30 year old Candice Brook Vickers was cited for possession of drug paraphernalia. Ms Vickers was a passenger in a vehicle that was stopped for a traffic violation. Vickers was found to be in possession of several used hypodermic needles. Her court date is March 14.
Anyone having any information on any criminal activities please contact the Smithville Police Department at 597-8210 or the Tip Line at 464-6046.
Any information received that will help the Smithville Police solve any criminal offense will be greatly appreciated. All information is confidential.
The Tennessee Department of Transportation plans to open bids on a construction contract for the new Sligo bridge project April 5.
TDOT officials held a pre-bid meeting Friday at the DeKalb County Complex for contractors. Ken Flynn, Director of Operations for the Tennessee Department of Transportation, Region 2, told WJLE that the purpose of the meeting was to give contractors as much information possible about the project so they can prepare for the bidding. "It was a pre informational meeting for our contractors to kind of fill them in on the progress of the Sligo bridge in letting that to contract. What this meeting did Friday was kind of bring all of our contractors up to speed on the peculiarities and specialty type items of the bridge to get them prepared to go in and put us together a good bid. Right now, barring any unforseen circumstances we have it for April 5 going to contract," said Flynn.
Since a TDOT right of way deal could not be worked out with the Corps of Engineers because of Sligo Marina, which has just renewed its lease with the Corps, construction crews will largely have to access the site and work within the state right of way around the bridge. Barges will be brought in to do most of the work from the water. A construction staging area will be set up at the Highland Trail (Dubland) Boat Ramp near Riverwatch where contractors may gain access to the lake in getting to the bridge. "A lot of our access, because we want to keep on the right of way, will probably be from water access. We have an access point to the lake (Highland Trail Boat Ramp) and we will be using that to access the bridge site and do most of our work," said Flynn
During the pre-bid meeting Friday, Jennifer Lloyd, TDOT Roadway Design Manager told contractors that the Highland Trail (Dubland) Boat Ramp is located 4.3 miles northeast of the bridge site. This area is an option for the contractor should he be unable to perform the necessary construction functions at the marina site within the proposed limited right of way. Representatives of the Riverwatch Golf Course and Mountain Harbour community and neighborhood groups are aware and supportive of the project. The road to Highland Trail Boat Ramp will be improved prior to construction and after completion of the Sligo bridge project. Access to the Highland Trail Boat Ramp will be closed during construction.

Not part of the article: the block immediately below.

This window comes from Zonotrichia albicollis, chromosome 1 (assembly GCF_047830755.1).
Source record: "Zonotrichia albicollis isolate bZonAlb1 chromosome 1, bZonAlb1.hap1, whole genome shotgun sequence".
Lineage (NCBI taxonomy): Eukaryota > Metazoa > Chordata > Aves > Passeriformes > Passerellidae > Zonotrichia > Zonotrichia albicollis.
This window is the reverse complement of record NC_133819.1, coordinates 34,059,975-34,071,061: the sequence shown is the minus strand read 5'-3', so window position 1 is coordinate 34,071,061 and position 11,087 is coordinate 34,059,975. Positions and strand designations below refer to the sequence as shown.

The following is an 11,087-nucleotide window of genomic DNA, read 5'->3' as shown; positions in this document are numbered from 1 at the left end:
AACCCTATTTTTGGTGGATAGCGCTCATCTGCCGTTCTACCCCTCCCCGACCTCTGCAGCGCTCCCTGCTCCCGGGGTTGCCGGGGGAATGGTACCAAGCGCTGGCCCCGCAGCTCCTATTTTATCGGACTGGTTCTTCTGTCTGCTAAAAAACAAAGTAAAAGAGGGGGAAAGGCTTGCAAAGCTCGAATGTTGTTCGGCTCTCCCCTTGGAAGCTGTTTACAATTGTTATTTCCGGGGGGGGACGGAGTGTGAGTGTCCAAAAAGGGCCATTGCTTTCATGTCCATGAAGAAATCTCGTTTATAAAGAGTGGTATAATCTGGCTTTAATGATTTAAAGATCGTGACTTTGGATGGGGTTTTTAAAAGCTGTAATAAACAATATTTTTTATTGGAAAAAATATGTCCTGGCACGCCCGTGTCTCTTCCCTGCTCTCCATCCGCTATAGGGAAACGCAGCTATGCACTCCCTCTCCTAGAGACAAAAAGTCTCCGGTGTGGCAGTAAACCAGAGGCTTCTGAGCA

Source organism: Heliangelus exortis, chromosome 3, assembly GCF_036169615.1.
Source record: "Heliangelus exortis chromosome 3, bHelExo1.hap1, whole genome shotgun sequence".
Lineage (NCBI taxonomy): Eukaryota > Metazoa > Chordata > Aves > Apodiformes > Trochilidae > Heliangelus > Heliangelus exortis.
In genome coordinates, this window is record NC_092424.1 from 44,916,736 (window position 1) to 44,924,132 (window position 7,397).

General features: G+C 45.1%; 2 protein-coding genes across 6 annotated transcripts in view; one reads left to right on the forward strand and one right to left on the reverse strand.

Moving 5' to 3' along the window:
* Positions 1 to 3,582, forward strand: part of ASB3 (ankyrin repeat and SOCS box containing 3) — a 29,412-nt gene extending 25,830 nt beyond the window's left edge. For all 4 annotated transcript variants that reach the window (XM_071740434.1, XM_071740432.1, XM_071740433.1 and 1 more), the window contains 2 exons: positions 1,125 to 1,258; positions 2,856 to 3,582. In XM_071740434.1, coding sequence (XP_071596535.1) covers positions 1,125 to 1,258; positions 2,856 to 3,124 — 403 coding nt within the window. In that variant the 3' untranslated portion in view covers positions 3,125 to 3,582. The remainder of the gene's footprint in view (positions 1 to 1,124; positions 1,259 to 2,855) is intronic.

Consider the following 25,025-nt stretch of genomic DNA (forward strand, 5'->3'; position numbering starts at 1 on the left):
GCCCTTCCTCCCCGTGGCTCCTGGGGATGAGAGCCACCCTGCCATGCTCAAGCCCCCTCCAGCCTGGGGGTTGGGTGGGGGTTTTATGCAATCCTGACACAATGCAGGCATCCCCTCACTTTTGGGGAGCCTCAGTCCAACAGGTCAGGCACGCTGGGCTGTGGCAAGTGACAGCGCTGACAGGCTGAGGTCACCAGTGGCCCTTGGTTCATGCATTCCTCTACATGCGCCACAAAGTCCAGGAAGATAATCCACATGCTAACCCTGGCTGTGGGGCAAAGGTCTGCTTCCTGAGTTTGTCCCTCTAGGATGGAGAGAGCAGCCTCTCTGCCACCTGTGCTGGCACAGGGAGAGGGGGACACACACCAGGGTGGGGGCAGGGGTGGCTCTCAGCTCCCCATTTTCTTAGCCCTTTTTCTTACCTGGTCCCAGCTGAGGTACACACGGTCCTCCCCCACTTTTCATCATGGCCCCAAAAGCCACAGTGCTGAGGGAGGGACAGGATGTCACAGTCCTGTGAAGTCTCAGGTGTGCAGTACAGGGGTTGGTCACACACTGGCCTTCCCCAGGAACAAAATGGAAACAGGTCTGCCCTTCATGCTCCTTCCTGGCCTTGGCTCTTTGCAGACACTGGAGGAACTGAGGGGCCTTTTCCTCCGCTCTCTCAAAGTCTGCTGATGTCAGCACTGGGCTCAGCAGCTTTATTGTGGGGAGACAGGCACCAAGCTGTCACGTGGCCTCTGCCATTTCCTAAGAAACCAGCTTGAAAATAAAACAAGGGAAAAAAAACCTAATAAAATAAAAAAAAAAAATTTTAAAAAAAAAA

Contractors plan to access the construction site primarily by way of Highland Boat Ramp unless they (contractors) can reach some arrangement with the Sligo marina operators directly at the site or come up with other alternatives. "We've got some room (state right of way) on either side of the roadway (Highway 70) up top (above the construction site) so we'll probably occupy every available space that we have," said Flynn. "We do have access to the lake and river. That is the best access we have to come in on that area (Highland Trail Boat Ramp). But the contractors are pretty ingenious. They may come up with other avenues of access but right now the ones that we're considering are the ones we have provided," said Flynn.
The existing bridge will remain open during construction of the new bridge, which will be built some sixty feet to the north or to the left (traveling toward Sparta) of the old bridge. Flynn said that Sligo Road from Highway 70 to Sligo Marina will also remain open. "We'll still allow access to the existing bridge and to the marina underneath we'll have to maintain that access. Plus there are some water intakes for the local utilities so we have to maintain all of that for them," said Flynn
Pyrite in the rock formations on each side of the river will have to be removed and hauled away during bridge construction. According to County Mayor Mike Foster, pyrite, which is made up of an iron sulfide, will have to be taken to other locations and buried. "They will dig a pit, line it with clay, put down the pyrite, and cover it over with clay so it doesn't leak out into a stream," said Foster.
Two encapsulation sites have been secured to dispose of the pyrite. One of the sites is at the former county landfill location on the Clyde Moore Road, three miles west of the bridge (2,468 cubic yards of pyretic material to be taken there), and on Billings Road, two and a half miles east of the bridge near the existing landfill (70,755 cubic yards of pyretic materials to be dumped there).
Bridge construction should begin within four to six weeks of awarding the bid, according to Flynn. "That's usually a four to six week process. They will open the bids on April 5 and review them to make sure that they are accurate and that they follow all of our guidelines and requirements. Once its determined that there is qualified low bidder, then we will award the contract," said Flynn.
The project is expected to be completed by June 30, 2016.